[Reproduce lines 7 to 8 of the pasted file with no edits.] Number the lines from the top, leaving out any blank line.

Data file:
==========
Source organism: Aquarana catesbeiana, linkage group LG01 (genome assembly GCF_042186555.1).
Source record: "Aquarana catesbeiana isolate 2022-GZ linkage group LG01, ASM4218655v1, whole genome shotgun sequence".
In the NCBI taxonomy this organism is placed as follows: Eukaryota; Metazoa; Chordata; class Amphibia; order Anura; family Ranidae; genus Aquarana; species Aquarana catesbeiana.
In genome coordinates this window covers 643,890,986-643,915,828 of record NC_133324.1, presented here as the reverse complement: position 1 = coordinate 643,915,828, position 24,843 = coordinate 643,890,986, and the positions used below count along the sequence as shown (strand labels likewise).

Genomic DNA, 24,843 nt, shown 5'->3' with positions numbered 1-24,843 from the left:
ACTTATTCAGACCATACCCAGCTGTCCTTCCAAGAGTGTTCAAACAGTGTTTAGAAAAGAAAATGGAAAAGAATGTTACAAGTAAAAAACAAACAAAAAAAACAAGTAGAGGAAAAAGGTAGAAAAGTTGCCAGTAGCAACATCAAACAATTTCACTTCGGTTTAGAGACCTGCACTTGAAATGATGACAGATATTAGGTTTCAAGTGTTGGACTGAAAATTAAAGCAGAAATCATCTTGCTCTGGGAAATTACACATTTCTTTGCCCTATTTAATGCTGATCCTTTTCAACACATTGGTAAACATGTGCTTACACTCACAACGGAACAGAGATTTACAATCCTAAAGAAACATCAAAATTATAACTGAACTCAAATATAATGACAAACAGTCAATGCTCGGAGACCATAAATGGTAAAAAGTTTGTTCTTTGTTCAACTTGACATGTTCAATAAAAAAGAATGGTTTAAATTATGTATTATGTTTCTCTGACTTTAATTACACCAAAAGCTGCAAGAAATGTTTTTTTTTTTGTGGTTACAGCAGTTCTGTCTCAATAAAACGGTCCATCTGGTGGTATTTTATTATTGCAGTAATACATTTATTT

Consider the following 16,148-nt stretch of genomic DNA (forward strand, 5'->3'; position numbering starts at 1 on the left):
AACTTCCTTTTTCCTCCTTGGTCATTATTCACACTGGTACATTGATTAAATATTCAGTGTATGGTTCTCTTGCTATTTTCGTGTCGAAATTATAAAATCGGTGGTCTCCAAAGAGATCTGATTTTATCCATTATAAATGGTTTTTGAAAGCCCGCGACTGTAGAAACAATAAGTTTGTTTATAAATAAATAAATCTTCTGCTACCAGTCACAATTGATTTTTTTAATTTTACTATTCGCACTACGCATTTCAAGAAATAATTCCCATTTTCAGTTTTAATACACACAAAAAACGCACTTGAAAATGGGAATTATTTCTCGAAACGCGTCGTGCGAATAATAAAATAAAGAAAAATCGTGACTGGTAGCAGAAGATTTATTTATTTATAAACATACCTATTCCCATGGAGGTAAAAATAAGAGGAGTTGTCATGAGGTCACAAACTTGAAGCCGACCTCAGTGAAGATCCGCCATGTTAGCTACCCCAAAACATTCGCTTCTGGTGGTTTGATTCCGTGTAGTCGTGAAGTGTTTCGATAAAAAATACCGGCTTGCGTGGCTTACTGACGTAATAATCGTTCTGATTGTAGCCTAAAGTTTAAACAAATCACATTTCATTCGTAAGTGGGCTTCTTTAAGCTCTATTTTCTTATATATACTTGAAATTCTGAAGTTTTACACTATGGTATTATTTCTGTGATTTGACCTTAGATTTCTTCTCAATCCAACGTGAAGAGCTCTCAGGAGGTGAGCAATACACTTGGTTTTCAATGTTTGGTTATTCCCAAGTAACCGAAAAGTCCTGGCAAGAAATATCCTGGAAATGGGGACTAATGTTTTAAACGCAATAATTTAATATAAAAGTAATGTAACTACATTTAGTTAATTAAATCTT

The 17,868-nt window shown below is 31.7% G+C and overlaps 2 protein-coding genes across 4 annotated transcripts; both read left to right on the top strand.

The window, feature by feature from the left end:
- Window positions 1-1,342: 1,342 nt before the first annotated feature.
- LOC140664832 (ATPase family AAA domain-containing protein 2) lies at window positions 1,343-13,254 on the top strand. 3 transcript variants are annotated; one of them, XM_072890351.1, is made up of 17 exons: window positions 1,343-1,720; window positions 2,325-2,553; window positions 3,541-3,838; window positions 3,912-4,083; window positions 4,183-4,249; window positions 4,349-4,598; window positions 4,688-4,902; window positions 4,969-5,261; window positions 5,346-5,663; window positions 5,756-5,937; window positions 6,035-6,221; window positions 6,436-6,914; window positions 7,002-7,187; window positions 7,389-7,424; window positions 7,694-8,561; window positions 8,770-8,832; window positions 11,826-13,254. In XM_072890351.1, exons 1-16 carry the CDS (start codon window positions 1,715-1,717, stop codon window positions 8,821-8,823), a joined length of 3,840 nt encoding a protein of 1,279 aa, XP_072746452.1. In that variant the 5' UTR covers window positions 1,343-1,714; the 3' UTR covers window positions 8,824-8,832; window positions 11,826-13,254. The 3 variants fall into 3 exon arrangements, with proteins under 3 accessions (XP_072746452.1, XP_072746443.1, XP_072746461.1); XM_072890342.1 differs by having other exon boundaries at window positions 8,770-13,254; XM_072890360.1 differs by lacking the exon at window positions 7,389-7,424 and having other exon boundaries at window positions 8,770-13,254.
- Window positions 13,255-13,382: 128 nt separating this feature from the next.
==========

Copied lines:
Consider the following 16,148-nt stretch of genomic DNA (forward strand, 5'->3'; position numbering starts at 1 on the left):
AACTTCCTTTTTCCTCCTTGGTCATTATTCACACTGGTACATTGATTAAATATTCAGTGTATGGTTCTCTTGCTATTTTCGTGTCGAAATTATAAAATCGGTGGTCTCCAAAGAGATCTGATTTTATCCATTATAAATGGTTTTTGAAAGCCCGCGACTGTAGAAACAATAAGTTTGTTTATAAATAAATAAATCTTCTGCTACCAGTCACAATTGATTTTTTTAATTTTACTATTCGCACTACGCATTTCAAGAAATAATTCCCATTTTCAGTTTTAATACACACAAAAAACGCACTTGAAAATGGGAATTATTTCTCGAAACGCGTCGTGCGAATAATAAAATAAAGAAAAATCGTGACTGGTAGCAGAAGATTTATTTATTTATAAACATACCTATTCCCATGGAGGTAAAAATAAGAGGAGTTGTCATGAGGTCACAAACTTGAAGCCGACCTCAGTGAAGATCCGCCATGTTAGCTACCCCAAAACATTCGCTTCTGGTGGTTTGATTCCGTGTAGTCGTGAAGTGTTTCGATAAAAAATACCGGCTTGCGTGGCTTACTGACGTAATAATCGTTCTGATTGTAGCCTAAAGTTTAAACAAATCACATTTCATTCGTAAGTGGGCTTCTTTAAGCTCTATTTTCTTATATATACTTGAAATTCTGAAGTTTTACACTATGGTATTATTTCTGTGATTTGACCTTAGATTTCTTCTCAATCCAACGTGAAGAGCTCTCAGGAGGTGAGCAATACACTTGGTTTTCAATGTTTGGTTATTCCCAAGTAACCGAAAAGTCCTGGCAAGAAATATCCTGGAAATGGGGACTAATGTTTTAAACGCAATAATTTAATATAAAAGTAATGTAACTACATTTAGTTAATTAAATCTT